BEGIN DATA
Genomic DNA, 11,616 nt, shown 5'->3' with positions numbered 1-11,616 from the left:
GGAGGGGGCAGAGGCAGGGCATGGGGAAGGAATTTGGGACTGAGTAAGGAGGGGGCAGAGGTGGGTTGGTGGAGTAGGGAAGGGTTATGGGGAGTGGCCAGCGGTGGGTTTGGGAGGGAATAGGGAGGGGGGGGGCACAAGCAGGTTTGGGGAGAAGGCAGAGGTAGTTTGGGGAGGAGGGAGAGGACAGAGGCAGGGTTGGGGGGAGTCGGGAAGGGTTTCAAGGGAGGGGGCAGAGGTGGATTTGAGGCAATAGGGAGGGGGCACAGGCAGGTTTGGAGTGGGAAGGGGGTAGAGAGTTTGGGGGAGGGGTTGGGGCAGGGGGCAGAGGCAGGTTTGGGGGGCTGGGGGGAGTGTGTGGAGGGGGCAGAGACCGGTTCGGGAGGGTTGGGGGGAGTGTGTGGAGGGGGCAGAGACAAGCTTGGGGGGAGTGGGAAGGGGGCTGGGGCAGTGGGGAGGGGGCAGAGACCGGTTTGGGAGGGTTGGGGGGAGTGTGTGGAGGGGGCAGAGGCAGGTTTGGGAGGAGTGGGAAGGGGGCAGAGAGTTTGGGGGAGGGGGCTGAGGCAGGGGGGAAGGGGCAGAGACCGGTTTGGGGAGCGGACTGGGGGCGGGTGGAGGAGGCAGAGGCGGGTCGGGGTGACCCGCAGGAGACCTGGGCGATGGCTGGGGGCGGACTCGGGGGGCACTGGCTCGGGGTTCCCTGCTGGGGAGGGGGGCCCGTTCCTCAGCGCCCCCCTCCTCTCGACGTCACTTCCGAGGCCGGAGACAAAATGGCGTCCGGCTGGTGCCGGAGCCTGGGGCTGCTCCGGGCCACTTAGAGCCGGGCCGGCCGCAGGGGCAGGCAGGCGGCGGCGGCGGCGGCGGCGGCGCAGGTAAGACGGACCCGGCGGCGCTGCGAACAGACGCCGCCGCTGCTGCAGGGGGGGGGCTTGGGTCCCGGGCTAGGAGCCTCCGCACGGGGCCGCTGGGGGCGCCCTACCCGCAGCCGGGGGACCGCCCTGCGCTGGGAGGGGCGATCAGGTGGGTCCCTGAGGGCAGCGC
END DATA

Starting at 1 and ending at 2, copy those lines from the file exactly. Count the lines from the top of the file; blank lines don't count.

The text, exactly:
Genomic DNA, 11,616 nt, shown 5'->3' with positions numbered 1-11,616 from the left:
GGAGGGGGCAGAGGCAGGGCATGGGGAAGGAATTTGGGACTGAGTAAGGAGGGGGCAGAGGTGGGTTGGTGGAGTAGGGAAGGGTTATGGGGAGTGGCCAGCGGTGGGTTTGGGAGGGAATAGGGAGGGGGGGGGCACAAGCAGGTTTGGGGAGAAGGCAGAGGTAGTTTGGGGAGGAGGGAGAGGACAGAGGCAGGGTTGGGGGGAGTCGGGAAGGGTTTCAAGGGAGGGGGCAGAGGTGGATTTGAGGCAATAGGGAGGGGGCACAGGCAGGTTTGGAGTGGGAAGGGGGTAGAGAGTTTGGGGGAGGGGTTGGGGCAGGGGGCAGAGGCAGGTTTGGGGGGCTGGGGGGAGTGTGTGGAGGGGGCAGAGACCGGTTCGGGAGGGTTGGGGGGAGTGTGTGGAGGGGGCAGAGACAAGCTTGGGGGGAGTGGGAAGGGGGCTGGGGCAGTGGGGAGGGGGCAGAGACCGGTTTGGGAGGGTTGGGGGGAGTGTGTGGAGGGGGCAGAGGCAGGTTTGGGAGGAGTGGGAAGGGGGCAGAGAGTTTGGGGGAGGGGGCTGAGGCAGGGGGGAAGGGGCAGAGACCGGTTTGGGGAGCGGACTGGGGGCGGGTGGAGGAGGCAGAGGCGGGTCGGGGTGACCCGCAGGAGACCTGGGCGATGGCTGGGGGCGGACTCGGGGGGCACTGGCTCGGGGTTCCCTGCTGGGGAGGGGGGCCCGTTCCTCAGCGCCCCCCTCCTCTCGACGTCACTTCCGAGGCCGGAGACAAAATGGCGTCCGGCTGGTGCCGGAGCCTGGGGCTGCTCCGGGCCACTTAGAGCCGGGCCGGCCGCAGGGGCAGGCAGGCGGCGGCGGCGGCGGCGGCGGCGCAGGTAAGACGGACCCGGCGGCGCTGCGAACAGACGCCGCCGCTGCTGCAGGGGGGGGGCTTGGGTCCCGGGCTAGGAGCCTCCGCACGGGGCCGCTGGGGGCGCCCTACCCGCAGCCGGGGGACCGCCCTGCGCTGGGAGGGGCGATCAGGTGGGTCCCTGAGGGCAGCGC